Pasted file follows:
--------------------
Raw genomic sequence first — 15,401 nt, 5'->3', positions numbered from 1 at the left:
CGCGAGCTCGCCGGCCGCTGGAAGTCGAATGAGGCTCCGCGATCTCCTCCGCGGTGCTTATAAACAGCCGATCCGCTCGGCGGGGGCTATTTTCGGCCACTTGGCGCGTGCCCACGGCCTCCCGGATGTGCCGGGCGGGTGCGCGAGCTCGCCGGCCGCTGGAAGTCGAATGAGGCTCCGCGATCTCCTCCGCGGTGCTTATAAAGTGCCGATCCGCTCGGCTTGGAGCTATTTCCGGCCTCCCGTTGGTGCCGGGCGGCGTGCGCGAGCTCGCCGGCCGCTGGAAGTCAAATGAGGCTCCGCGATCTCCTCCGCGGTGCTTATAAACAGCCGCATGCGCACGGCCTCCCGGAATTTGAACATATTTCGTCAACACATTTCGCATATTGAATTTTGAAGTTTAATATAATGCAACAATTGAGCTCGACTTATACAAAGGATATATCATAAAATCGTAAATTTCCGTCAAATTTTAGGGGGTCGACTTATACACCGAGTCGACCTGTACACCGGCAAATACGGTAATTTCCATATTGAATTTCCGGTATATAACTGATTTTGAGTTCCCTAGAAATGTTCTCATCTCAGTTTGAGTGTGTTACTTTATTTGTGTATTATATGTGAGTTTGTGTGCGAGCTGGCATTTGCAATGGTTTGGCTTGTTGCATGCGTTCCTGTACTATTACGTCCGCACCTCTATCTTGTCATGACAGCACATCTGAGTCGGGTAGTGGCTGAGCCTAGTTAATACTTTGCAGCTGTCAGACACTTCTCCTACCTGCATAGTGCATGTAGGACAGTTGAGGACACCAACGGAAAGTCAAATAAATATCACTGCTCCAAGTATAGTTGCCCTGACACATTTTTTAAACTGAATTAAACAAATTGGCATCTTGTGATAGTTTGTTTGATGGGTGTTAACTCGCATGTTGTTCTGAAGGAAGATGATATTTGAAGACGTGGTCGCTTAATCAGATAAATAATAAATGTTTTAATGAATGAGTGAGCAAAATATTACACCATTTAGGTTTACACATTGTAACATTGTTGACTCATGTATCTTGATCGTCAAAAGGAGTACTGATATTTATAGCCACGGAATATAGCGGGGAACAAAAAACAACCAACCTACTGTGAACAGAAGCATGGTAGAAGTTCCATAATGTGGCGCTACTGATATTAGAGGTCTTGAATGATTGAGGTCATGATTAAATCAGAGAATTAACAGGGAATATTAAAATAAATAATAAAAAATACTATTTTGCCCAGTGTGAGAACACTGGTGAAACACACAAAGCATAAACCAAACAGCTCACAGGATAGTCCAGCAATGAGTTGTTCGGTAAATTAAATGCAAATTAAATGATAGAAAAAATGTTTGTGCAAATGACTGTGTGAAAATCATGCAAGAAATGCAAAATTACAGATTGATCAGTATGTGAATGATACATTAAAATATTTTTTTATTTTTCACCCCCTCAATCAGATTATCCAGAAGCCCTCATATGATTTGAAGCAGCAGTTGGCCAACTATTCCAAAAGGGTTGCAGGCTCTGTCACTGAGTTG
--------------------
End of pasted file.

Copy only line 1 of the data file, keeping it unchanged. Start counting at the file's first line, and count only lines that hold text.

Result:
Raw genomic sequence first — 15,401 nt, 5'->3', positions numbered from 1 at the left: